Protect Your Camera From Humidity
Protecting Your Camera From Humidity and Sand
If you plan to travel or live in a tropical area, there are precautions that you should take to protect your camera and accessories from the humidity. My husband is a professional photographer and we have been living in the tropics for twelve years. We can tell you about the problems you may encounter and how to avoid some of these.
Often a trip to the tropics isn't only filled with humidity. If you are near the beach there will be other potential problems such as sand, dust, and salt in the air. The result may be dust inside the camera, a scratched lens or at worse a camera that is beyond repair. The humidity will cause mold to grow on the lenses and the salt air can lead to rust inside the camera.
With a little forward planning, you will return home with beautiful images and not a camera that will either need to be repaired or replaced.
If you are traveling with a camera, it should have its own bag. Putting your camera in your handbag or in your suitcase may be convenient but can lead to the scratches and other possible damage. Camera bags are specially designed to cushion your camera, lenses, and other photographic accessories.
There is usually a designated place for you camera's memory cards as well. These too are sensitive to the damaging humidity.
What is Silica Gel
You may have seen silica gel and didn't realize what it was. They often come in boxes along with other packing material. They are the little pouches that are usually tucked in a corner. If you keep your camera in a bag, it's always a good idea to have silica gel packets inside the bag. They are small enough to tuck in each compartment.
These will help keep the moisture away from your camera when you are traveling.
Using Diapers to Protect Camera Equipment
If you think I am kidding, I'm not. Have you ever seen a child with a wet disposable diaper? They are extremely absorbent, and are just what you need. Keeping a camera and lens wrapped in diapers, will keep your camera almost free from moisture. These can be quite bulky so when you reach your destination, this is the place to use these. In a camera bag you should use the silica gel.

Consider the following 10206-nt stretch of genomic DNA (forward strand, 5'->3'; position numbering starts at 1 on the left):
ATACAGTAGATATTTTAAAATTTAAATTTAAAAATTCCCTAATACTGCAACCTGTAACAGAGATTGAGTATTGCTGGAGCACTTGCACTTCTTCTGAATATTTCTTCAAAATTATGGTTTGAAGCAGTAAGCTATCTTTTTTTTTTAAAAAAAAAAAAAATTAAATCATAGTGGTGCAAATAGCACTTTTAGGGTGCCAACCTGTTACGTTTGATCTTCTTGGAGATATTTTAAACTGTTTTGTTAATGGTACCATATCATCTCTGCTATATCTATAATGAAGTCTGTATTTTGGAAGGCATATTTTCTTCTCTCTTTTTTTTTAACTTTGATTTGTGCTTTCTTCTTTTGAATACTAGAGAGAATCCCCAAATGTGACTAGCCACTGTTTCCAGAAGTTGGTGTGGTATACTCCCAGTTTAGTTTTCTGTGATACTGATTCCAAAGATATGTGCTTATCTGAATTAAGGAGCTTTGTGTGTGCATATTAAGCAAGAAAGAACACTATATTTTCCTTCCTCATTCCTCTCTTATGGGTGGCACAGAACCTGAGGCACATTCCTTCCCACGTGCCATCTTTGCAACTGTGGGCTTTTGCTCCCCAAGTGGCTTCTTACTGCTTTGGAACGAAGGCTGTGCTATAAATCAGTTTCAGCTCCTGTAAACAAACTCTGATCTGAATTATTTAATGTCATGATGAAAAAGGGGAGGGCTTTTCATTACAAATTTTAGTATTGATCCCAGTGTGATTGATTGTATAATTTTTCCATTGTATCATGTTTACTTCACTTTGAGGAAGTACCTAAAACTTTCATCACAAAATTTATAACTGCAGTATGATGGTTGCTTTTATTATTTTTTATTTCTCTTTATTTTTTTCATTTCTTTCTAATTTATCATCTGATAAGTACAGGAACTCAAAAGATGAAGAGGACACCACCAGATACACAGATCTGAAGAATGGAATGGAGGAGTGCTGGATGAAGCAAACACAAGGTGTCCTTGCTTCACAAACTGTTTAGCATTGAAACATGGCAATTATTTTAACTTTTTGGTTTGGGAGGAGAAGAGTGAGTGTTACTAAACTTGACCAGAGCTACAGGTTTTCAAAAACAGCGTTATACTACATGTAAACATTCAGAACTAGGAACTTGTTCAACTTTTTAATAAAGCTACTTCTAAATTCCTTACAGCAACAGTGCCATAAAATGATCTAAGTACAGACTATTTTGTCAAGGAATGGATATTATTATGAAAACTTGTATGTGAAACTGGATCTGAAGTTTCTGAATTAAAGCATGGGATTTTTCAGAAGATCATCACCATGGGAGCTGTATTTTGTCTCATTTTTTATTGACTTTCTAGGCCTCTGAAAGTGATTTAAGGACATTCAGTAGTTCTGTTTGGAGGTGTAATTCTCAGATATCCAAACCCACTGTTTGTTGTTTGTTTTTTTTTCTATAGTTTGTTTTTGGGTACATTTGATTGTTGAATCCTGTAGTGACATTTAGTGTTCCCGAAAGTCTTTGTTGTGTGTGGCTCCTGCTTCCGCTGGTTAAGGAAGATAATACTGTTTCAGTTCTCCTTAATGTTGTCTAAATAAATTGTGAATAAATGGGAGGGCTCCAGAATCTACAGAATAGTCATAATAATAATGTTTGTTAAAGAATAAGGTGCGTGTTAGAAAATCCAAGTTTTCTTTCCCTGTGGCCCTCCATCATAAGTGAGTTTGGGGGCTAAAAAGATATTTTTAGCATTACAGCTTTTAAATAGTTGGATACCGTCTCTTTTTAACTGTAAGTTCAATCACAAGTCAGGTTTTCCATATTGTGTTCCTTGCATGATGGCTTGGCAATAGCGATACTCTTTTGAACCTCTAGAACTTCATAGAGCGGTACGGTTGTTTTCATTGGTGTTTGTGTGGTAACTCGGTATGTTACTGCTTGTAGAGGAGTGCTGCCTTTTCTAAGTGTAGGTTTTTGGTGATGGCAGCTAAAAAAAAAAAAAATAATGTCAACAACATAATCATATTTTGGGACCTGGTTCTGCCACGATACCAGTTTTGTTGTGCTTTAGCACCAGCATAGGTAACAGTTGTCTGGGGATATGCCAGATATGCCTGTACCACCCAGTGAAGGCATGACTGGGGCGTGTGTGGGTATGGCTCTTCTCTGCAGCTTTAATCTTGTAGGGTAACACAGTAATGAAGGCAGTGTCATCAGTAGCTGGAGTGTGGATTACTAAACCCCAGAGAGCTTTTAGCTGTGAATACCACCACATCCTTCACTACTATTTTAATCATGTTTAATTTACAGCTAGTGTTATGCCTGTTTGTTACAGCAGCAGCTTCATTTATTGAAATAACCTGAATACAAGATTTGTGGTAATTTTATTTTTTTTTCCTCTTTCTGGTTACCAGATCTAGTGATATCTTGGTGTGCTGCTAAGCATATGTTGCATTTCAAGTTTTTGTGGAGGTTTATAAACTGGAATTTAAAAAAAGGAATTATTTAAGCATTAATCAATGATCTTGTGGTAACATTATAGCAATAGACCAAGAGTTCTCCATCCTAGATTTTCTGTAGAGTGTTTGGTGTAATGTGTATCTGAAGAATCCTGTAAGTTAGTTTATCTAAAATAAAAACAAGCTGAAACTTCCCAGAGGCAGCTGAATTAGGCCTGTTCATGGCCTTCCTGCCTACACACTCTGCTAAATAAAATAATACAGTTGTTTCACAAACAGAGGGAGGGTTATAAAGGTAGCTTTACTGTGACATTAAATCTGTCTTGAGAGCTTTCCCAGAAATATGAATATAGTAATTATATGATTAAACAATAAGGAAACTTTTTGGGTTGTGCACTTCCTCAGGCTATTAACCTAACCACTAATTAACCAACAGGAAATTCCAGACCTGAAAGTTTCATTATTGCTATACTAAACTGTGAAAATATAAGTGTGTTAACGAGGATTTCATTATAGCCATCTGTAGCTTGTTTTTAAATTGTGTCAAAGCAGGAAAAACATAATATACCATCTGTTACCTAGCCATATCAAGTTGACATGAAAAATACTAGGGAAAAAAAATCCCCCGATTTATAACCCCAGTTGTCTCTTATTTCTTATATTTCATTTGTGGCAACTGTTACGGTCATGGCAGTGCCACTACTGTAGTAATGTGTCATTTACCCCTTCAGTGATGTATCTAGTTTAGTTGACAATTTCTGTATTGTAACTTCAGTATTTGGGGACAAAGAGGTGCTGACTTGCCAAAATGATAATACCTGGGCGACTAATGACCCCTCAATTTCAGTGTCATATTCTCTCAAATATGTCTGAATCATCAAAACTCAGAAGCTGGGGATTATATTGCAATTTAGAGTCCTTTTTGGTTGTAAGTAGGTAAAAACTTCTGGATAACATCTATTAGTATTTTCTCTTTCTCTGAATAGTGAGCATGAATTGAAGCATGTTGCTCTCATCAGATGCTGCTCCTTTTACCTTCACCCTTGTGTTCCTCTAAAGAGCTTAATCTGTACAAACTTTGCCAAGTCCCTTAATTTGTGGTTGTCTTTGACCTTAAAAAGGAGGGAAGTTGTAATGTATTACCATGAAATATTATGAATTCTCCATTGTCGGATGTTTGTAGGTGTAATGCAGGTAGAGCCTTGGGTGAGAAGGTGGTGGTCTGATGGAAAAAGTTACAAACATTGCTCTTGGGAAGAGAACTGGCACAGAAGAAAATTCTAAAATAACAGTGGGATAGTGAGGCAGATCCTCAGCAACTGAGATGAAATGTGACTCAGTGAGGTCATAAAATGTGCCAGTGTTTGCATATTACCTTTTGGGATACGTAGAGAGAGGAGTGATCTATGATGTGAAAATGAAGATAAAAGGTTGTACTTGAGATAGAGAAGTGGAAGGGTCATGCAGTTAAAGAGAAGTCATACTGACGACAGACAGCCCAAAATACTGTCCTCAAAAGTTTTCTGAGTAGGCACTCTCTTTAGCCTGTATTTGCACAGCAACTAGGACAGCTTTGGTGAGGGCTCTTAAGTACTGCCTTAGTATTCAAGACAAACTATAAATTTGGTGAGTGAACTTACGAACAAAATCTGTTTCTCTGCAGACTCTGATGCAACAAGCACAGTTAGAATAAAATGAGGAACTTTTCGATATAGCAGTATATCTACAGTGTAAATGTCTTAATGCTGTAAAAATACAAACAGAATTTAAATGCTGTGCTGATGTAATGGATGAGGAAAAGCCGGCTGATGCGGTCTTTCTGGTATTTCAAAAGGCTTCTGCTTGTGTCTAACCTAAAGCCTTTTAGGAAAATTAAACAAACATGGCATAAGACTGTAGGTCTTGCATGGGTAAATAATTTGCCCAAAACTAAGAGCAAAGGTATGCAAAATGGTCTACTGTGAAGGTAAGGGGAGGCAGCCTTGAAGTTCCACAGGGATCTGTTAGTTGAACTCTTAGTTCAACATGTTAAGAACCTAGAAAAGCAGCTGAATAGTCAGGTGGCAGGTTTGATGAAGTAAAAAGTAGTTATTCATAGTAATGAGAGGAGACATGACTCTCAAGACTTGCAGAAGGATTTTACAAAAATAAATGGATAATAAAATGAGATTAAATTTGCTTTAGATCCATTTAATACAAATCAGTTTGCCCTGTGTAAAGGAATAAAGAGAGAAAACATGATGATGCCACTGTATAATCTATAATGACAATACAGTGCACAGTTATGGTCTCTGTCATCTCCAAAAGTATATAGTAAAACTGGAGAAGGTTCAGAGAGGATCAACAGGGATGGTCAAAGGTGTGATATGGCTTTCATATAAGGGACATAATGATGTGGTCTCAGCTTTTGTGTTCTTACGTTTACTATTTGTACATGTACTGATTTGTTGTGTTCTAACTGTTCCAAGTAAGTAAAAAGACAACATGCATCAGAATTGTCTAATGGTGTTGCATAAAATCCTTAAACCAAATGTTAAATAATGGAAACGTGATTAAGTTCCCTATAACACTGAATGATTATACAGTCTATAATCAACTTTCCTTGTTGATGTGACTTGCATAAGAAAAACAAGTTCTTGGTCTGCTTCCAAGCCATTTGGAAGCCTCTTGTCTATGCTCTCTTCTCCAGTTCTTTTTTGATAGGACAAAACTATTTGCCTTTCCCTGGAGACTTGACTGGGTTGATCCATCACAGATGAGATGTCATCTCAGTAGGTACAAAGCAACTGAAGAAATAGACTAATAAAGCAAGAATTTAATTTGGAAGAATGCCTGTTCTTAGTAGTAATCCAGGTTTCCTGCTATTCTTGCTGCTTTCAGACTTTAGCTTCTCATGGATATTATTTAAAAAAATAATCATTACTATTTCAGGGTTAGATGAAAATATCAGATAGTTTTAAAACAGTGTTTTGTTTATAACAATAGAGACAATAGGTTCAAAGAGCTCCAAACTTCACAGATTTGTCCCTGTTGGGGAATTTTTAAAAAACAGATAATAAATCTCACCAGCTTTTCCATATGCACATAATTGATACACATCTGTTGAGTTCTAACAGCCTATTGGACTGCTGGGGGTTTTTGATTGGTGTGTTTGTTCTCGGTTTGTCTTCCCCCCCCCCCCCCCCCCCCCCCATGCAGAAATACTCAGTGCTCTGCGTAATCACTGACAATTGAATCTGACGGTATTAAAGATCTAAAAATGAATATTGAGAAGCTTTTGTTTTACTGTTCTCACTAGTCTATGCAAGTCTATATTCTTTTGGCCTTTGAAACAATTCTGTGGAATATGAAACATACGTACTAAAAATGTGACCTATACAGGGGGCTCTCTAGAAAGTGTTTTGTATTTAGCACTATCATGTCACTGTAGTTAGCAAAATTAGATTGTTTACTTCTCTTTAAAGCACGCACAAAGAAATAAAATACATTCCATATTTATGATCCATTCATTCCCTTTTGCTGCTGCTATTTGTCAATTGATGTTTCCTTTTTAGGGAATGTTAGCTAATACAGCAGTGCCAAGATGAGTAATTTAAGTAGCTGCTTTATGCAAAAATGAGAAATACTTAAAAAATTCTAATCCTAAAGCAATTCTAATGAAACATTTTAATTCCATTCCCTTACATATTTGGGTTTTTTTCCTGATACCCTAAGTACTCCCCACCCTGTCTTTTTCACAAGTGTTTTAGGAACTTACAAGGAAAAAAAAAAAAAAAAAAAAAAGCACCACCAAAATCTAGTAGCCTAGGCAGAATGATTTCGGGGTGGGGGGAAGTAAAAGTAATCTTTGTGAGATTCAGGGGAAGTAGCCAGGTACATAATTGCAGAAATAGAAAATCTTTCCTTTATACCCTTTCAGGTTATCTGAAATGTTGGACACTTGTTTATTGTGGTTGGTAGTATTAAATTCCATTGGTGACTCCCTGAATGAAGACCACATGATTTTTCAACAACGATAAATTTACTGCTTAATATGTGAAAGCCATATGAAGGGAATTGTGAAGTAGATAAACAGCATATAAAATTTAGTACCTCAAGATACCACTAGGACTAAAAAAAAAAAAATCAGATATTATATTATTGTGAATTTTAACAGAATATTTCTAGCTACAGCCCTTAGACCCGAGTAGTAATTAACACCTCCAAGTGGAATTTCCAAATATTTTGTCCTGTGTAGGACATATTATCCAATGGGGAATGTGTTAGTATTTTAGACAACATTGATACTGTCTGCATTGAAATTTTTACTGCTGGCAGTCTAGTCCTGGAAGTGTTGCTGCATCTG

Protection From Sand and Dust
Protecting your camera from sand, is important if you don't wish to have a cleaning bill when you return home. The fine particles can blow into the smallest openings on your camera. These can be the openings where the dials move or between the camera and lens. Another place of great concern is the lens. As the sand blows past the lens, it is scratching the surface. If you have felt the sand whipping against you skin, you know how damaging it can be. Purchasing a protective filter will aid in the preservation of your lens.
Whether you are near the beach or in a desert location, blowing sand can prove a problem not just for the camera body but also the lens. A protective camera housing is your best bet but if you can't afford that there are things you can do. A rain sleeve or hood will offer protection not only against rain but also sand.
In a pinch you can use a trash bag and duct tape to protect the most vulnerable areas.
Recycle an Old Refrigerator
If you will be staying in one location for an extended time, consider using a refrigerator. Because of the rubber seals that are around a refrigerator they make wonderful storage units. Ensure the appliance is switched off and dry, then place your camera inside. We have found this to be an excellent storage not just for camera equipment but anything else that is sensitive to humidity. As extra protection, we wrap cameras and lenses in diapers and then place them in the refrigerator.
If you are traveling with valuable camera equipment, travel insurance is a must. Not only is this necessary for medical reasons but also for theft. Check your policy to see if it covers your cameras and lenses. This should also be for damage to your camera not just coverage if stolen. You may pay a bit more for an extensive coverage but in the long run it will be worth the added expense.
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This content is accurate and true to the best of the author’s knowledge and is not meant to substitute for formal and individualized advice from a qualified professional.
© 2012 Mary Wickison